China Edit

Apsaras are often depicted as flying figures in the mural paintings and sculptures of Buddhist cave sites in China such as in the Mogao Caves, Yulin Caves, and the Yungang and Longmen Grottoes. They may also be depicted as dancers or musicians. They are referred to as feitian (飞天) in Chinese.

Fiction Edit

The Asuras also inspired the Askyas Powers of the tabletop roleplay game Gandariah Lords of Arcanas universe. [14]


In Buddhism

A Gandharva (Sanskrit) or Gandhabba (Pāli) is one of the lowest-ranking devas in Buddhist theology. They are classed among the Cāturmahārājikakāyika devas, and are subject to the Great King Dhṛtarāṣṭra , Guardian of the East. Beings are reborn among the Gandharvas as a consequence of having practiced the most basic form of ethics (Janavasabha-sutta, DN.18). It was considered embarrassing for a monk to be born in no better birth than that of a gandharva.

Gandharvas can fly through the air, and are known for their skill as musicians. They are connected with trees and flowers, and are described as dwelling in the scents of bark, sap, and blossom. They are among the beings of the wilderness that might disturb a monk meditating alone.

The terms gandharva and yakṣa are sometimes used for the same person yakṣa in these cases is the more general term, including a variety of lower deities.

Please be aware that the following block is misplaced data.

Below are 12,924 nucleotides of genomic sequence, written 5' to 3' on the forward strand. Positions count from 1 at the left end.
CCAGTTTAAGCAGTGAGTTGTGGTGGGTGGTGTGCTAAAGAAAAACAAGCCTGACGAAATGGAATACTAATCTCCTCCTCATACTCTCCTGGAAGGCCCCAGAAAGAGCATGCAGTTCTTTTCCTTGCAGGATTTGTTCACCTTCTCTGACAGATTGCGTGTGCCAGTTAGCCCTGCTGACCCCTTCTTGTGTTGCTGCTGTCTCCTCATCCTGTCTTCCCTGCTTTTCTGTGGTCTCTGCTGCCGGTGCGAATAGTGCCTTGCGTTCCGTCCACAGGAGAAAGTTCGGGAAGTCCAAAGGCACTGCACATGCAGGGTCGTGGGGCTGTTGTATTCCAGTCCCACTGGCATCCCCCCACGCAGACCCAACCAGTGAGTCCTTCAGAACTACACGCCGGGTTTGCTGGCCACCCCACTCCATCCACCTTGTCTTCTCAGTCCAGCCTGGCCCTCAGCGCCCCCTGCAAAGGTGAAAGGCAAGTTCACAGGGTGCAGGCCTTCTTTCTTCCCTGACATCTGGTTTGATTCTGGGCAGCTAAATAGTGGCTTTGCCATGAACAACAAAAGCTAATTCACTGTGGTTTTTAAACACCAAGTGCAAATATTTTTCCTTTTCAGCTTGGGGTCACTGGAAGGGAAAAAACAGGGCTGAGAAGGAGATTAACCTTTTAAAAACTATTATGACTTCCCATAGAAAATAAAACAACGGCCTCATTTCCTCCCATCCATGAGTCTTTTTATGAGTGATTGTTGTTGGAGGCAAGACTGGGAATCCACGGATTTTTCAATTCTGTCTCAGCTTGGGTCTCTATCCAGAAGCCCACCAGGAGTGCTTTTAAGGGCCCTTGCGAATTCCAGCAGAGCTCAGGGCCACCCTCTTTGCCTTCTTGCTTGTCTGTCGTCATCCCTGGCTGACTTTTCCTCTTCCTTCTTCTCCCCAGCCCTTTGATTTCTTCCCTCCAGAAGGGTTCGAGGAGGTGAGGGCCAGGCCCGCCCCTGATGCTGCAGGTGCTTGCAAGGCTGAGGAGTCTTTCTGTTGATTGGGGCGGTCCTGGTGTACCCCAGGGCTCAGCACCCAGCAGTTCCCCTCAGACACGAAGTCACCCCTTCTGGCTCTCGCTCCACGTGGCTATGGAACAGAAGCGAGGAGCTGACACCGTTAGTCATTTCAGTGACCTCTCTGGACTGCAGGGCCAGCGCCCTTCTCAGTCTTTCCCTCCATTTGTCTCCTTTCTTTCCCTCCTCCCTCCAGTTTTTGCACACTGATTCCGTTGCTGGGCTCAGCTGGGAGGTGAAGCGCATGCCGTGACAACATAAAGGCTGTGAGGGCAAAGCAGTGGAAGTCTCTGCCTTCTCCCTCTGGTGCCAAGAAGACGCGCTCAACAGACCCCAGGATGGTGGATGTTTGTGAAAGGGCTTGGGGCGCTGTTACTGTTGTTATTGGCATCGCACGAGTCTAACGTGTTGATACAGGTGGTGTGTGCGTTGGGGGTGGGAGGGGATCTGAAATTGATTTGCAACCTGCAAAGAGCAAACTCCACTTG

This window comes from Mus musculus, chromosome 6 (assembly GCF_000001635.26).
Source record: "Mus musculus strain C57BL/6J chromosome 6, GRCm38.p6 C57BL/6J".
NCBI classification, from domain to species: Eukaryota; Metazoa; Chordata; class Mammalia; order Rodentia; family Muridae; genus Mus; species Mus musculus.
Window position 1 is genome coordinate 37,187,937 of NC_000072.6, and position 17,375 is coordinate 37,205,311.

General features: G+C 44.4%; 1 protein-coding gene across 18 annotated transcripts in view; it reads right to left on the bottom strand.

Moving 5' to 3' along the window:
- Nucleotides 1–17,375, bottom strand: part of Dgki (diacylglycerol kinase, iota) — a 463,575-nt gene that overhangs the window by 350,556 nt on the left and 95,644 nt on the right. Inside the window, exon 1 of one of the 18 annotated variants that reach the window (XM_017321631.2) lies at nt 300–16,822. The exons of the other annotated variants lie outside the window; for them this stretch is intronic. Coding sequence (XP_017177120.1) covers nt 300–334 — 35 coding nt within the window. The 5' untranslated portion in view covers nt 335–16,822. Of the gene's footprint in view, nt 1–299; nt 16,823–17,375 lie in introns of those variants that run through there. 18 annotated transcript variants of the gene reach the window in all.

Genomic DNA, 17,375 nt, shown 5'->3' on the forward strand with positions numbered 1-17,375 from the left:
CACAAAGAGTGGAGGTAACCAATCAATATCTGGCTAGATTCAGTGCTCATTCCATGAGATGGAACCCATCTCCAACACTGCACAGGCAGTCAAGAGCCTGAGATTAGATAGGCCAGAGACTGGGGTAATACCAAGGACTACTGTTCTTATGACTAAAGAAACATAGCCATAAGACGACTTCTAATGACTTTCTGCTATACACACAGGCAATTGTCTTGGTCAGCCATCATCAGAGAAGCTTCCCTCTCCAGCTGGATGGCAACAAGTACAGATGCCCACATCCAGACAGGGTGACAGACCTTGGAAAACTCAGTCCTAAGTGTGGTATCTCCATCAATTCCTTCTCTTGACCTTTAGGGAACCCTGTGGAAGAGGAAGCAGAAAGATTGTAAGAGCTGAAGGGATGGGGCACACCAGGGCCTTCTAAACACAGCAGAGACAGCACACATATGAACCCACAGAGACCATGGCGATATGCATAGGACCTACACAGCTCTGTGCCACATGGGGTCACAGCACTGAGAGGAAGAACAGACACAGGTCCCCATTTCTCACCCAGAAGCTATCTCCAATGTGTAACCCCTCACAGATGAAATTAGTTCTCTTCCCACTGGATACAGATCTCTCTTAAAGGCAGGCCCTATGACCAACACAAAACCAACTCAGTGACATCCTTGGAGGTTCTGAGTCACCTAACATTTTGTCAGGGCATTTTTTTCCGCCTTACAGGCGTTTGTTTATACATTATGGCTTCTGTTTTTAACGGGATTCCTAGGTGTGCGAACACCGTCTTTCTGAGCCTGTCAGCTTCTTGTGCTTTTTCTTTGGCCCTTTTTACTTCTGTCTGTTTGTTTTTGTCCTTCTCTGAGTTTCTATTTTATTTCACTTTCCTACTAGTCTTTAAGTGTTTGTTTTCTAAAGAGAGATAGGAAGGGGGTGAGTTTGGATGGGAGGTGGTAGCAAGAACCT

Among the notable gandharvas are mentioned (in DN.20 and DN.32) Panāda, Opamañña, Naḷa , Cittasena, Rājā. Janesabha is probably the same as Janavasabha, a rebirth of King Bimbisāra of Magadha. Mātali the Gandharva is the charioteer for Śakra.

Timbarū was a chieftain of the gandharvas. There is a romantic story told about the love between his daughter Bhaddā Suriyavaccasā (Sanskrit: Bhadrā Sūryavarcasā) and another gandharva, Pañcasikha (Sanskrit: Pañcaśikha). Pañcasikha fell in love with Suriyavaccasā when he saw her dancing before Śakra, but she was then in love with Sikhandī (or Sikhaddi), son of Mātali the charioteer. Pañcasikha then went to Timbarū's home and played a melody on his lute of beluva-wood, on which he had great skill, and sang a love-song in which he interwove themes about the Buddha and his Arhats.

Later, Śakra prevailed upon Pañcasikha to intercede with the Buddha so that Śakra might have an audience with him. As a reward for Pañcasikha's services, Śakra was able to get Suriyavaccasā, already pleased with Pañcasikha's display of skill and devotion, to agree to marry Pañcasikha.

Pañcasikha also acts as a messenger for the Four Heavenly Kings, conveying news from them to Mātali, the latter representing Śakra and the Trāyastriṃśa devas.